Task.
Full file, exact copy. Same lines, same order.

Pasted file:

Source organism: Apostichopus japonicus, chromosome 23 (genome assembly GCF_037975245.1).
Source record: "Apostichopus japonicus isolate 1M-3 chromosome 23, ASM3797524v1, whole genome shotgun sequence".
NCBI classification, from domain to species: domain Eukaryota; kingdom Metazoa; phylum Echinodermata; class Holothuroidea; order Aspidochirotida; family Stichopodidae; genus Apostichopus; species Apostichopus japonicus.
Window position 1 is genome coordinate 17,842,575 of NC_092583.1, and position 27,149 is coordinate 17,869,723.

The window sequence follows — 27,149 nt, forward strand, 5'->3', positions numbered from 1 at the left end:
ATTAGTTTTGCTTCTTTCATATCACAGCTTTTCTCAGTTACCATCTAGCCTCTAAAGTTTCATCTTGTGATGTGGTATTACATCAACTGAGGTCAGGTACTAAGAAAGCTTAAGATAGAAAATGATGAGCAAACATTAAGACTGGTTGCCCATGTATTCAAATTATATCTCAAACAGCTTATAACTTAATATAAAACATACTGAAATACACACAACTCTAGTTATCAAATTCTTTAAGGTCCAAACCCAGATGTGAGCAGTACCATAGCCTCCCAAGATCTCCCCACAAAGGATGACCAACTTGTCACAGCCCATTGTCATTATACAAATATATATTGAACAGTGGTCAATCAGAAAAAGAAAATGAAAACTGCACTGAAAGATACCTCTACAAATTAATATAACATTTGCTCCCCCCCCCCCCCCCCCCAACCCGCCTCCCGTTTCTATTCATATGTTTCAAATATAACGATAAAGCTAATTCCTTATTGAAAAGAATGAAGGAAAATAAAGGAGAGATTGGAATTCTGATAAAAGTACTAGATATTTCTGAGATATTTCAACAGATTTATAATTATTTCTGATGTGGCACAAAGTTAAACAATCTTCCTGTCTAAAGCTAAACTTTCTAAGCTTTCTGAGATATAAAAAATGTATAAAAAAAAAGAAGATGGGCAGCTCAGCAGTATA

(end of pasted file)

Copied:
Source organism: Apostichopus japonicus, chromosome 23 (genome assembly GCF_037975245.1).
Source record: "Apostichopus japonicus isolate 1M-3 chromosome 23, ASM3797524v1, whole genome shotgun sequence".
NCBI classification, from domain to species: domain Eukaryota; kingdom Metazoa; phylum Echinodermata; class Holothuroidea; order Aspidochirotida; family Stichopodidae; genus Apostichopus; species Apostichopus japonicus.
Window position 1 is genome coordinate 17,842,575 of NC_092583.1, and position 27,149 is coordinate 17,869,723.

The window sequence follows — 27,149 nt, forward strand, 5'->3', positions numbered from 1 at the left end:
ATTAGTTTTGCTTCTTTCATATCACAGCTTTTCTCAGTTACCATCTAGCCTCTAAAGTTTCATCTTGTGATGTGGTATTACATCAACTGAGGTCAGGTACTAAGAAAGCTTAAGATAGAAAATGATGAGCAAACATTAAGACTGGTTGCCCATGTATTCAAATTATATCTCAAACAGCTTATAACTTAATATAAAACATACTGAAATACACACAACTCTAGTTATCAAATTCTTTAAGGTCCAAACCCAGATGTGAGCAGTACCATAGCCTCCCAAGATCTCCCCACAAAGGATGACCAACTTGTCACAGCCCATTGTCATTATACAAATATATATTGAACAGTGGTCAATCAGAAAAAGAAAATGAAAACTGCACTGAAAGATACCTCTACAAATTAATATAACATTTGCTCCCCCCCCCCCCCCCCCCAACCCGCCTCCCGTTTCTATTCATATGTTTCAAATATAACGATAAAGCTAATTCCTTATTGAAAAGAATGAAGGAAAATAAAGGAGAGATTGGAATTCTGATAAAAGTACTAGATATTTCTGAGATATTTCAACAGATTTATAATTATTTCTGATGTGGCACAAAGTTAAACAATCTTCCTGTCTAAAGCTAAACTTTCTAAGCTTTCTGAGATATAAAAAATGTATAAAAAAAAAGAAGATGGGCAGCTCAGCAGTATA